Camp Siegfried is an insightful play about the frightening appeal of fascism – review

Camp Siegfried is an insightful play about the frightening appeal of fascism – review
Receiving its superb British premiere now at the Old Vic, Bess Wohl’s play is a consummately clever story about a real-life fascist summer camp on Long Island

She is a bag of nerves. He is a bag of expansionist glands. He is jolly, joshing and hearty and he shows off to her by swinging his axe and cleaving logs of wood with one fell macho blow. She waves thin sceptical arms in writhing diffidence and she worries at a splinter she has found in her hand.

It stands to reason then – doesn’t it? – that he is going to be much better suited to the Nazi summer camp that seems to have has sprouted, bizarrely, on Long Island. The year is 1938. The location is a mere 40-minute drive from New York and it is so connected to mainland America that the girl reckons it would be more accurate to call it a peninsula than an island.

Come again?

Let’s start at the beginning. A very good place to start – as they sing in The Sound of Music. The Rodgers and Hammerstein classic is one of the works of art, set during the rise of Hitler, that are referenced in Camp Siegfried. Receiving its superb British premiere now at the Old Vic, Bess Wohl’s play is a consummately clever and insightful piece about the frightening psychological appeal of fascism.

In May 2020, Wohl rented a property on Long Island and found herself having to create an improvisatory summer camp for her three young children. A diligent Harvard graduate, she researched the phenomenon of summer camps and this threw up horrifying – and creatively valuable – material about Yaphank, a summer camp that had catered for the offspring of German-Americans. The kids were able to troop down Goebbels and Adolf Hitler streets and give each other the Nazi salute “Heil Hitler”.

It would be easy to sneer at the young couple in this two-hander – to try and tidy them away in the goose-stepping “Springtime for Hitler” baleful merriment of Mel Brooks’s The Producers.

The wincing multiple puns in the word “Camp” are not lost on Wohl. Hitler did, after all, write a self-justifying tome called Mein Kampf (“My Struggle”) and the idea that there is a correlation between fascism and camp has occurred to writers as diverse as Mel Brooks and Susan Sontag.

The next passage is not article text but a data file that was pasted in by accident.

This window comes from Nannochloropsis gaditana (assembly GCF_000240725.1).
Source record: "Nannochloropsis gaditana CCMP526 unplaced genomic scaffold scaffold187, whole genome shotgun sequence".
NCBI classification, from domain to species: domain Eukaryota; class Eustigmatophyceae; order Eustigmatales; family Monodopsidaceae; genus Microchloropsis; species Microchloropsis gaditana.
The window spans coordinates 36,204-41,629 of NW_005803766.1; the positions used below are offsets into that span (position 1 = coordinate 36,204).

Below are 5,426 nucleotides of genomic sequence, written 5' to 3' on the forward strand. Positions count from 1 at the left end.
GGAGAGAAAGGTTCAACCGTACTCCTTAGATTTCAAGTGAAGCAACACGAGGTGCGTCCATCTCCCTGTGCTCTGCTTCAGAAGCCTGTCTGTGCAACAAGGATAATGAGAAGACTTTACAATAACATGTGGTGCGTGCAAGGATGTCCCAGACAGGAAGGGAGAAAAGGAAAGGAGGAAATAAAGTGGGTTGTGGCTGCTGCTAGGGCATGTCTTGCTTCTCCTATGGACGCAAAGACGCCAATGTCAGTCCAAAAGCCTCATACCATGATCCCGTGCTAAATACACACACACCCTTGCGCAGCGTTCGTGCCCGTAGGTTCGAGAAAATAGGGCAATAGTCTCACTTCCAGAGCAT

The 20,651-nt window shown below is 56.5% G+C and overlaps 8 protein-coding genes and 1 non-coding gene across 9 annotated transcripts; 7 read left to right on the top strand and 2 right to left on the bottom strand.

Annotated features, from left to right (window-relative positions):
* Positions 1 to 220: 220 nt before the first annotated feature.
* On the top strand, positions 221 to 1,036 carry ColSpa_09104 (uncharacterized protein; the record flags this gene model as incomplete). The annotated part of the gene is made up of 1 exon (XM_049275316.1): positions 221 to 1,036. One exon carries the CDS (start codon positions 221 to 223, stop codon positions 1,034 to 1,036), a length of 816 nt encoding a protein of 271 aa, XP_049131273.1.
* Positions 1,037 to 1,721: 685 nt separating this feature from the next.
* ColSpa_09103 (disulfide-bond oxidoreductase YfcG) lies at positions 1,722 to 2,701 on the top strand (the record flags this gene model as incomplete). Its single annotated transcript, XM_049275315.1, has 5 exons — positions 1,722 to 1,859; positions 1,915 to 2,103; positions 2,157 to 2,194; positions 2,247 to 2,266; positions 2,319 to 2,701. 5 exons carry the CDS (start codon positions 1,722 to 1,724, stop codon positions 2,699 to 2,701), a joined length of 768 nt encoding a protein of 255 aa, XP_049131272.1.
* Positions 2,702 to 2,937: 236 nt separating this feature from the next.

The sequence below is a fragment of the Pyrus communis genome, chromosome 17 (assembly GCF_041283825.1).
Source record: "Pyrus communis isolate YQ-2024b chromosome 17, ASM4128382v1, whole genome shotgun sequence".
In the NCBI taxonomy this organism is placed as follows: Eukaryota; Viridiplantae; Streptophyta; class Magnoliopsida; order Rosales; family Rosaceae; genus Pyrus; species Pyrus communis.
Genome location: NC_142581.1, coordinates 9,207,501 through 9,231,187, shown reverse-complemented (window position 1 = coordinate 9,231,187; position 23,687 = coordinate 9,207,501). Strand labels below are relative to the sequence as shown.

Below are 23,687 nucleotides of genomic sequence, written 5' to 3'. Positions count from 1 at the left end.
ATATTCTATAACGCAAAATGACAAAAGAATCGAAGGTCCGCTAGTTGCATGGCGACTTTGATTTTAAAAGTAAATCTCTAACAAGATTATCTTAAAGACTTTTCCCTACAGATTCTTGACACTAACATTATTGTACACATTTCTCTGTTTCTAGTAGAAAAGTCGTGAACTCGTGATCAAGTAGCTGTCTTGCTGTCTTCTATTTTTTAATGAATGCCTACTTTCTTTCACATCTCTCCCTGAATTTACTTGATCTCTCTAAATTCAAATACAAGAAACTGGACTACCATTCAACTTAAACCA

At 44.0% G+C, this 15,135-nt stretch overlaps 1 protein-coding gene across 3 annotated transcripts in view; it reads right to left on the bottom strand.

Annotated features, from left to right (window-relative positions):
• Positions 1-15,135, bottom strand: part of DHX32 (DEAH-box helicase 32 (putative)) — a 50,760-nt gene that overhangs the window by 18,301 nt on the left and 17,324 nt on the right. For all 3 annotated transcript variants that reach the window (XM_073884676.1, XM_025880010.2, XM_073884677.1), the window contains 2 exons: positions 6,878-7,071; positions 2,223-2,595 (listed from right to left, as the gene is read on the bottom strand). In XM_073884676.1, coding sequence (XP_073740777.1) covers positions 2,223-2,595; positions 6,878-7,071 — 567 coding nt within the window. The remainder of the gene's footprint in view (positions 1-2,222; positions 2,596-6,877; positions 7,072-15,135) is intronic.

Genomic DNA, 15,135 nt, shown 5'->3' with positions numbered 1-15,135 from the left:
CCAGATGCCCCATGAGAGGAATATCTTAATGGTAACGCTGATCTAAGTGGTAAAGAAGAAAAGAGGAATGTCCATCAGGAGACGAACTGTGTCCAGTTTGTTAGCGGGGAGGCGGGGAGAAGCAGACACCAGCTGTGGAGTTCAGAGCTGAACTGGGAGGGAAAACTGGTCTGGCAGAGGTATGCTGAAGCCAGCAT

Patsy Ferran (Her) and Luke Thallon (Him) in Camp Siegfried at The Old Vic

Camp Siegfried asks to be construed alongside literary works such as Time’s Arrow by Martin Amis, which give us fresh insights into fascism and the Holocaust by defamiliarising it. Amis does so by re-running the horror of it counter-clockwise.

Wohl admirably does not treat the young couple with the condescension of sarcasm but with the troubled respect of irony. This is a genuine love story. Luke Thallon and Patsy Ferran – who bring the piece to stunning life – palpably ache with desire for one another. It’s the circumstances that are shocking, Under the unholy spell of Hitler worship, he eventually masturbates himself to orgasm in front of her.  Not your average romantic climax.

Katy Rudd’s production makes extraordinary, telling sense of the physical space in the Old Vic. We first see black-and-white documentary footage of the chest-beating activities of the camp.  This is viewed behind a slatted screen whose slats also suggest the forest where there are nocturnal encounters designed for propagation purposes.

As an audience, we feel shut in and threatened by the rousing band music that seems to loom at us from behind. Succumbing to the fascistic drug (despite herself), the girl delivers a Hitlerian harangue into a microphone positioned on a jutting lip of forestage.

She evidently has the ability to induce these trance-like states and to wake up from them. The couple crisscross emotionally and ideologically – and realistically. Thallon heartbreakingly shows you a young man who comes to realise that he has been turned into a murderous thug, but who is fatally unable to resist the implications.

Any comparisons with the political world-view and electoral ambitions of Donald Trump are entirely purposeful. The production is a wonderful achievement.

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